2009-03-13 / Columnists

PHC Health Talk

Take Control Of Your Healthcare (Part 2)
Commentary by Howard L. Sussman, Md. / Chief of Surgery, Peninsula Hospital Center

DR. SUSSMAN DR. SUSSMAN Managing the day to day issues of your health or your various medical conditions can be confusing, it is even more intimidating contemplating admission to a hospital. Most people visit the hospital for emergency treatment due to an injury or a sudden change in their health. Since emergencies are unpredictable, it is prudent to be prepared for that urgent trip to the hospital by reviewing the suggestions included in the first part of this series.

To quickly review: keep a health journal listing all of your medical conditions, test results, doctors' names, medications and dosages, allergies, and surgical procedures. Keep your insurance cards close at hand.

If time permits, call your physician before leaving for the hospital. Your doctor can alert the local Emergency Department that you are coming and what he suspects may be your problem.

Your doctor may be able to direct you to a hospital that she works at so she can supervise your care while you are in the hospital. The Emergency Department physicians may determine that you need to stay in the hospital to treat your illness.

An admissions clerk will collect your demographic data: name, birth date, social security number, address, telephone number, who to contact in an emergency, and your insurance information among others. You will be given a large collection of papers to review.

Hopefully, you won't be in the hospital long enough to read through the entire packet!

The packet will include information about advanced directives including health care proxies, a patient's bill of rights, how to complain to the Department of Health or Joint Commission for Accreditation of Healthcare Organizations, and disclosures of business relationships that the hospital has with other healthcare organizations.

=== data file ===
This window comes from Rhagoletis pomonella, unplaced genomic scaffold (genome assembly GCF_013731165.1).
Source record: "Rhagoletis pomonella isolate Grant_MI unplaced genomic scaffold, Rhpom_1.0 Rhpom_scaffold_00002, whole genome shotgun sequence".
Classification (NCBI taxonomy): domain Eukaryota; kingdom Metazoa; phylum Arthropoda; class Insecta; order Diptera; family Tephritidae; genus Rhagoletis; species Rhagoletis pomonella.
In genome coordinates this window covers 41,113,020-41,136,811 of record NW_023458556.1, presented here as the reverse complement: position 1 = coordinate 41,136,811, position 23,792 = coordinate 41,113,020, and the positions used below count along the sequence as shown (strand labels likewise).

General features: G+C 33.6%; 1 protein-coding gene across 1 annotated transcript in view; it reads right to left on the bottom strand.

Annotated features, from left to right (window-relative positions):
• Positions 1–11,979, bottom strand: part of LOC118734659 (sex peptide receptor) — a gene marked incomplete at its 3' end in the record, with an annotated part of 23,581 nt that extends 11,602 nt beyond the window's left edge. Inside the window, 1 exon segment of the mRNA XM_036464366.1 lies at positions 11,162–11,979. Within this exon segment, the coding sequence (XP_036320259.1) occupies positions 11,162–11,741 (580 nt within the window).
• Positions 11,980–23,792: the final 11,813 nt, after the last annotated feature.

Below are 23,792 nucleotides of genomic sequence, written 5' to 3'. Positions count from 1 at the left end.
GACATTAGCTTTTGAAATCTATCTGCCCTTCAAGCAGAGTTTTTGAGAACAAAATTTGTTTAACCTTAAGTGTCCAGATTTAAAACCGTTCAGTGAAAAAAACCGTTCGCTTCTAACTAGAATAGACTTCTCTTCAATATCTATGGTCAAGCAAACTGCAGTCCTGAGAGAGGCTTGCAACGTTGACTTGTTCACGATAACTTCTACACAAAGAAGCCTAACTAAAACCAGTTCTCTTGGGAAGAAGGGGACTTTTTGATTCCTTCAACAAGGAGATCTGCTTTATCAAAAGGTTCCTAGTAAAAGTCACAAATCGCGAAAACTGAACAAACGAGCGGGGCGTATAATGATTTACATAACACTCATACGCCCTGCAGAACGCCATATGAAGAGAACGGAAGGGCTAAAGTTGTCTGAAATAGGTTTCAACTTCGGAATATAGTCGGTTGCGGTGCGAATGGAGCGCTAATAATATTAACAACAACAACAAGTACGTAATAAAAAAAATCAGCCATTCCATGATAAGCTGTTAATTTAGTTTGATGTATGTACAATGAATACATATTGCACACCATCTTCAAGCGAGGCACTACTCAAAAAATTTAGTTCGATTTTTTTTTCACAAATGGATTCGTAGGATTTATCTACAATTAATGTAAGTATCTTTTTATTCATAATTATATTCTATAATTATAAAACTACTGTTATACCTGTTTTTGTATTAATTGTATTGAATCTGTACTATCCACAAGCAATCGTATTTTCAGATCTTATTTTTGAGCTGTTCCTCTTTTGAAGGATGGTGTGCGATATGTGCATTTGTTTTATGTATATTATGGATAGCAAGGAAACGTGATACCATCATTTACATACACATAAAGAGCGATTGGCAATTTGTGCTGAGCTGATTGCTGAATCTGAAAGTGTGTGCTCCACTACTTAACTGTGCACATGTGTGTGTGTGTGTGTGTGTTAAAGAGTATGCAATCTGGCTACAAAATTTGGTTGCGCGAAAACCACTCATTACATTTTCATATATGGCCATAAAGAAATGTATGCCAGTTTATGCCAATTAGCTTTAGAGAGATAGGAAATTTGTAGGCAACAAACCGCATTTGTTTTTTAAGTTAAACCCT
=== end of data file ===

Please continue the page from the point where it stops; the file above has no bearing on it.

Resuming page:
Who do you trust to make decisions about your medical care if you were to suddenly be unable to make those decisions for yourself? New York State law allows you to designate someone as your "healthcare proxy". This can be anyone who knows your wishes about healthcare and that you trust to act in your best interests. The only person who cannot be your proxy is your physician.

Your proxy is empowered to make decisions for you when you cannot act for yourself. There are special provisions on the Healthcare Proxy form that allow you to specify whether the proxy can withhold hydrating fluids or nutrition, if that is appropriate for your condition.

Make sure that whoever you appoint as your proxy knows that you have entrusted them with this responsibility and take the time to be sure that they understand your wishes. Also, let your family know who you have designated and what you have discussed with the proxy.

It is not uncommon that hospitalized patients are sicker than they think and become unable to make critical decisions and no proxy has been identified. This leaves the doctors and nurses to work with a potentially large number of family members to determine who has the authority to make these decisions. A living will is another way to express your wishes to your family. A written document or letter to your loved ones can make your desires clear. This will limit any disagreements among your family members about what you want and may help to reduce the guilty feelings that come from making difficult decisions without your guidance.

Good communication is important to a productive and safe healthcare journey. Our next article in the series will discuss patient safety in the hospital environment.

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